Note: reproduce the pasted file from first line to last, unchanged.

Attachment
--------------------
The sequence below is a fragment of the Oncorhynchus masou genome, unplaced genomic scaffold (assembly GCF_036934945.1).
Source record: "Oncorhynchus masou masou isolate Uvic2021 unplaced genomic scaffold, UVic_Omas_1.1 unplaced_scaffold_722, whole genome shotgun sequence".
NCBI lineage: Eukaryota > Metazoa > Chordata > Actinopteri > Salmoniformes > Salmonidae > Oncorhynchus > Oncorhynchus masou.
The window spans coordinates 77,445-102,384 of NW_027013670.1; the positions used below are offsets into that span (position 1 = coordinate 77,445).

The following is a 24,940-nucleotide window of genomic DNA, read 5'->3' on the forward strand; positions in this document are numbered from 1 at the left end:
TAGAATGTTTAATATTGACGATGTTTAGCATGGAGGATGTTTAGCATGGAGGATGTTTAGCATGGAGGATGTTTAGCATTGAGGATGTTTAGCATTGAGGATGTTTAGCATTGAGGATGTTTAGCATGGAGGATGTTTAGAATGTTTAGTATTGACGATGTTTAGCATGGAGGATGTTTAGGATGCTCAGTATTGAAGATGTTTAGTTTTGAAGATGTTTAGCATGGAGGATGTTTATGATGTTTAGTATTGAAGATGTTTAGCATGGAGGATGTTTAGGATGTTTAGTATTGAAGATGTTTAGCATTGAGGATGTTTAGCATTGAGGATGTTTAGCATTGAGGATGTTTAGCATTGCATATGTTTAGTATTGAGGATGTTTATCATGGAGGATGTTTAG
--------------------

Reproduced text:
The sequence below is a fragment of the Oncorhynchus masou genome, unplaced genomic scaffold (assembly GCF_036934945.1).
Source record: "Oncorhynchus masou masou isolate Uvic2021 unplaced genomic scaffold, UVic_Omas_1.1 unplaced_scaffold_722, whole genome shotgun sequence".
NCBI lineage: Eukaryota > Metazoa > Chordata > Actinopteri > Salmoniformes > Salmonidae > Oncorhynchus > Oncorhynchus masou.
The window spans coordinates 77,445-102,384 of NW_027013670.1; the positions used below are offsets into that span (position 1 = coordinate 77,445).

The following is a 24,940-nucleotide window of genomic DNA, read 5'->3' on the forward strand; positions in this document are numbered from 1 at the left end:
TAGAATGTTTAATATTGACGATGTTTAGCATGGAGGATGTTTAGCATGGAGGATGTTTAGCATGGAGGATGTTTAGCATTGAGGATGTTTAGCATTGAGGATGTTTAGCATTGAGGATGTTTAGCATGGAGGATGTTTAGAATGTTTAGTATTGACGATGTTTAGCATGGAGGATGTTTAGGATGCTCAGTATTGAAGATGTTTAGTTTTGAAGATGTTTAGCATGGAGGATGTTTATGATGTTTAGTATTGAAGATGTTTAGCATGGAGGATGTTTAGGATGTTTAGTATTGAAGATGTTTAGCATTGAGGATGTTTAGCATTGAGGATGTTTAGCATTGAGGATGTTTAGCATTGCATATGTTTAGTATTGAGGATGTTTATCATGGAGGATGTTTAG